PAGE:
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Friday, January 31, 2014

Films That Inspired This Year's Sundance Filmmakers

A.J. Edwards ("The Better Angels"): The work of Terry Malick, to whom I owe so much. Sergeant York, Mrs. Miniver, How Green Was My Valley, Pather Panchali, The 400 Blows, The Wild Child, Kes, Ken Burns' The Civil War.

Gillian Robespierre ("Obvious Child"):  Walking and Talking, Annie Hall, The Graduate, Crossing Delancey, Louie 
Justin Simien ("Dear White People"): So many! Some perhaps more obvious influences would be "Do The Right Thing" and "Hollywood Shuffle" but I also found major touchstones in films like "Barry Lyndon," "Persona" and Fritz Lang's "Metropolis."

Jennifer Kent ("The Badabook"): David Lynch’s films inspire me. I am amazed by their combination of beauty and violence. Also, he’s not afraid to be abstract. Lost Highway is probably one of my favorites of his and Mulholland Drive too. Also, there is a beautiful heart running through the strangeness of The Elephant Man. All round brilliant films. He stays true to his vision 100%.
Tracy Droz Tragos and Andrew Droz Palermo ("Rich Hill"): So many films inspire – whether they are films that are being made along side ours, like at the Sundance Edit & Story lab this summer – or classics that I revisit time and time again. For this film, “Queen of Versailles” was in some measure an inspiration. Our subjects embrace the American Dream just as in that film – but from a very different social and economic perspective. “Grey Gardens” and “The Graduate” are two personal all-time favorites; “Elephant Man” and “The Deer Hunter” made me want to be a filmmaker. 

For more, read the full article at Indiewire:



Wednesday, January 29, 2014

Filmmakers: Here's How to Choose Between a Prime Lens and a Zoom Lens

http://www.indiewire.com/article/attention-filmmakers-heres-how-to-choose-between-a-prime-lens-and-a-zoom-lens

The above link takes a look at how to pick the right lens.



Prime Lenses
Fixed focal length lenses offer a very traditional way of shooting. Before zoom lenses existed, this was of course the only way to shoot and as such a lot of the cinematic look that we are used to seeing on film today was established by early DPs using primes.
Today, primes are used as much as ever on professional film sets, and I highly recommend them as part of your kit, especially if you're going after the film look.
The main advantages of a prime lens are:
  • Sharper
  • Faster Aperture
  • Lower Cost
  • More Portable


Zoom Lenses
Although zooms are less traditional on a film set than prime lenses, they are certainly still widely used on productions of all sizes. Many of my favorite directors and DPs use (or have used) zooms, and for good reason. They offer a number of advantages over primes including:
  • Versatility
  • Ease of Use
  • Speciality Shots
  • Cost (sort of!)

Monday, January 27, 2014

MORE IS MORE IN INDEPENDENT FILM

http://www.newyorker.com/online/blogs/culture/2014/01/sundance-independent-film-manohla-dargis.html

The above is an interesting take on indie cinema from The New Yorker. Too many movies being made?

Manohla Dargis, of the Times says: “Stop buying so many movies. Or at least take a moment and consider whether flooding theaters with titles is good for movies and moviegoers alike.… It’s hard to see how American independent cinema can sustain itself if it continues to focus on consumption rather than curation.”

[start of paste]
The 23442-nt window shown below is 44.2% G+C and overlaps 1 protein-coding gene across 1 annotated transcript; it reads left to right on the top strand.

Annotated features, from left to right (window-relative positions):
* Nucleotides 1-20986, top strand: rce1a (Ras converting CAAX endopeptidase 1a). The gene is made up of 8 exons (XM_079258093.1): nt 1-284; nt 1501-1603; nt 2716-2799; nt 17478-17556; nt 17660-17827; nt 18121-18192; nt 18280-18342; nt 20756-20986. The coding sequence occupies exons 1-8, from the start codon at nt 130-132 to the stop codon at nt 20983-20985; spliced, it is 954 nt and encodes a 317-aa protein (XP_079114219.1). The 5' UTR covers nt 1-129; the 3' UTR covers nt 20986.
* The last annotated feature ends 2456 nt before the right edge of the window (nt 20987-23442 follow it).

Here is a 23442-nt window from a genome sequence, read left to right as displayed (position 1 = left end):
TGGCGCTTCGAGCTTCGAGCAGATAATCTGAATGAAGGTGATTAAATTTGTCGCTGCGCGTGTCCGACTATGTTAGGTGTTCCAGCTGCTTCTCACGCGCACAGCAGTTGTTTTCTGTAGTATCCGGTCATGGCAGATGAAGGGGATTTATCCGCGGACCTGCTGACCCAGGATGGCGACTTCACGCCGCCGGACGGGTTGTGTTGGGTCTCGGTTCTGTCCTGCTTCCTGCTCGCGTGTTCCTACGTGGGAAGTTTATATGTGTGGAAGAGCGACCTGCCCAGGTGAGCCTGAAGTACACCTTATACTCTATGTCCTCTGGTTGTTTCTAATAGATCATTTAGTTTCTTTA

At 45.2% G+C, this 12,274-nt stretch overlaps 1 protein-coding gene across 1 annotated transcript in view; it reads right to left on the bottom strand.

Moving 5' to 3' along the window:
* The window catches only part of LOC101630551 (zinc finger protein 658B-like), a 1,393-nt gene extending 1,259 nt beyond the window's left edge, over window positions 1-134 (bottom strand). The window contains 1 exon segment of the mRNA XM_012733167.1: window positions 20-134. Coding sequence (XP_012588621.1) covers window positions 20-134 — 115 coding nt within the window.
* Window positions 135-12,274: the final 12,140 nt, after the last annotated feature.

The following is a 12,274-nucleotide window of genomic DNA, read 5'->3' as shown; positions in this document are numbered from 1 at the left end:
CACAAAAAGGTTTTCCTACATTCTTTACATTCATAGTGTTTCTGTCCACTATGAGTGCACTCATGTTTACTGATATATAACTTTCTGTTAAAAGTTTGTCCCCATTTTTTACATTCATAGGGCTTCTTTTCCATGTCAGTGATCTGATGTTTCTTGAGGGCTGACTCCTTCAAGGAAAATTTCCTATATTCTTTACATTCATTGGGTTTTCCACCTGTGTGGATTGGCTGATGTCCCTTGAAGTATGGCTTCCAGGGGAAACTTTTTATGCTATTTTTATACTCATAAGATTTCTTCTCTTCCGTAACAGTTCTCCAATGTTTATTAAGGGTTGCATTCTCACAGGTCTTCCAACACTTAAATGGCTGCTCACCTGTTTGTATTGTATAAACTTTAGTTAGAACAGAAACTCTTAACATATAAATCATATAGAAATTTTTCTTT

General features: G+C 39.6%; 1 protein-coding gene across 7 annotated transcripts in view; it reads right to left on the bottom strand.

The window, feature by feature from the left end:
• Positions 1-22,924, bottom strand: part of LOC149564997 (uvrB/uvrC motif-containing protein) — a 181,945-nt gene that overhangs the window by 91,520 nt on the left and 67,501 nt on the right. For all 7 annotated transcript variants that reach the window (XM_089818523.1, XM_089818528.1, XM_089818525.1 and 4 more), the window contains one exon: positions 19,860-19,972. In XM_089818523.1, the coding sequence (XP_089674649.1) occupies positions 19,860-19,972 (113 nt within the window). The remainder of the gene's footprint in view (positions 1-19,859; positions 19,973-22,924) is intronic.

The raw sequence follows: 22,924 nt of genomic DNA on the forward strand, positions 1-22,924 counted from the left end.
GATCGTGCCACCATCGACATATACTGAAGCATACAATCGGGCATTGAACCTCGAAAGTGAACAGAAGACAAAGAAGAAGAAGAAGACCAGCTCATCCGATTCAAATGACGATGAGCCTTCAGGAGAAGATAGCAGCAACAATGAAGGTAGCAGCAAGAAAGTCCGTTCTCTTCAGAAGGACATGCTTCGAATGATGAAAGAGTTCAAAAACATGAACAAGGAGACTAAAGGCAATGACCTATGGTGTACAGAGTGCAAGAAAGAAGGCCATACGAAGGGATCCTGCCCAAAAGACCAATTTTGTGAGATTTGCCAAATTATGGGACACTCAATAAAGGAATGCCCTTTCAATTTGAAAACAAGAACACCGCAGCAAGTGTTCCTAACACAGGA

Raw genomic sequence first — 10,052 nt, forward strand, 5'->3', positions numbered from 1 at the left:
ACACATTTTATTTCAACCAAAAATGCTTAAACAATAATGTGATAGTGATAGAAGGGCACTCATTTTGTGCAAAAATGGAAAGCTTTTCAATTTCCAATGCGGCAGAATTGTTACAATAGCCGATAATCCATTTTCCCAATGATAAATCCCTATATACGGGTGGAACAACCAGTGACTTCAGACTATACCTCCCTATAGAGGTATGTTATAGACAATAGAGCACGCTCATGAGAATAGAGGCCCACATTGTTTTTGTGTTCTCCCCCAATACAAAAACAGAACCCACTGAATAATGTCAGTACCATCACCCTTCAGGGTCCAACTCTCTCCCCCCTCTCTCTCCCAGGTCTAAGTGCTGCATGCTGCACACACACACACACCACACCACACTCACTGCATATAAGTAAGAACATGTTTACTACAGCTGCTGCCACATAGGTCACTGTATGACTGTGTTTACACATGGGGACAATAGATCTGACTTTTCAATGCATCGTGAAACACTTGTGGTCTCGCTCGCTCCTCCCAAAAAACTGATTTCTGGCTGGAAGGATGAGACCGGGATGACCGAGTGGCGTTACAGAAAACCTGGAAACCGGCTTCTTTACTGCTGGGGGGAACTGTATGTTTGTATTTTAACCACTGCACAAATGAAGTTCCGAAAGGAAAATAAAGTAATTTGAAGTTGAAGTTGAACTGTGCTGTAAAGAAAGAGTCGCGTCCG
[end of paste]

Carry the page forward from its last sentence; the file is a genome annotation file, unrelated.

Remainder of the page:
But Tim Wo counters: "It’s easy to look back at a year of films and say that only the good films should have been made, but that’s like saying that venture capitalists should fund only the Twitters and Googles and not bother with anyone else. It just doesn’t work that way."

I agree with Tim.

You?

Friday, January 24, 2014

The state of indie filmmaking and The Sundance Film Festival

Sundance 2014 aims to bring fair weather back to US indie industry.



Click on link below for a good read on the state of indie filmmaking, what the Sundance Film Festival role will play, and the future of our business. 


Wednesday, January 22, 2014

How To Get ready for That Film Festival

The link below is an excellent source on all matters regarding the elusive film festival - what to do and what not to do, by indie producer Ted Hope.

Topics include preparation, sales rep, publicist, distribution, rejection, sales, strategy, social media, and on and on. Great resource.

http://trulyfreefilm.hopeforfilm.com/2013/01/how-to-get-ready-for-that-film-festival.html

Monday, January 20, 2014

Great new film!

Inequality For All

Starring Robert Reich, my favorite economist. Really good doc. Here's a link to the trailer:

http://www.youtube.com/watch?v=9REdcxfie3M


Wednesday, January 15, 2014

Fesitval and Deal Making Strategies

http://paradigmconsulting.fanbridge.com/campaigns/show.php?id=1055766&sid=186551875

Click on the above link.



Really good article/post by Peter Broderick on:

SPECIAL REPORT: LAUNCHING YOUR FILM - FESTIVAL AND DEALMAKING STRATEGIES



Friday, January 10, 2014

American Cinematheque

The American Cinematheque is screening 8 1/2 for free tomorrow night at the Egyptian Theatre!

For details, click here:

http://www.americancinemathequecalendar.com/content/8-12-2

This is a large screen film, so if you can, get the hell out of the house and see it. It's Fellini in all his glory.


Monday, January 6, 2014

Wong Kar Wai

Saw a screening of Wong Kar Wai's THE GRANDMASTER last night. He was in attendance with the DP - which was the best part of the evening. Good conversation on picture/framing/color/tone, working with actors, script and improv, etc.

He's one of my favorite filmmakers, and I always find inspiration with the look of his films, the camera movement, the framing and the blocking. Always creative.

I liked the Grandmaster, but it didn't work as well for me compared to films like DAYS OF BEING WILD and IN THE MOOD FOR LOVE.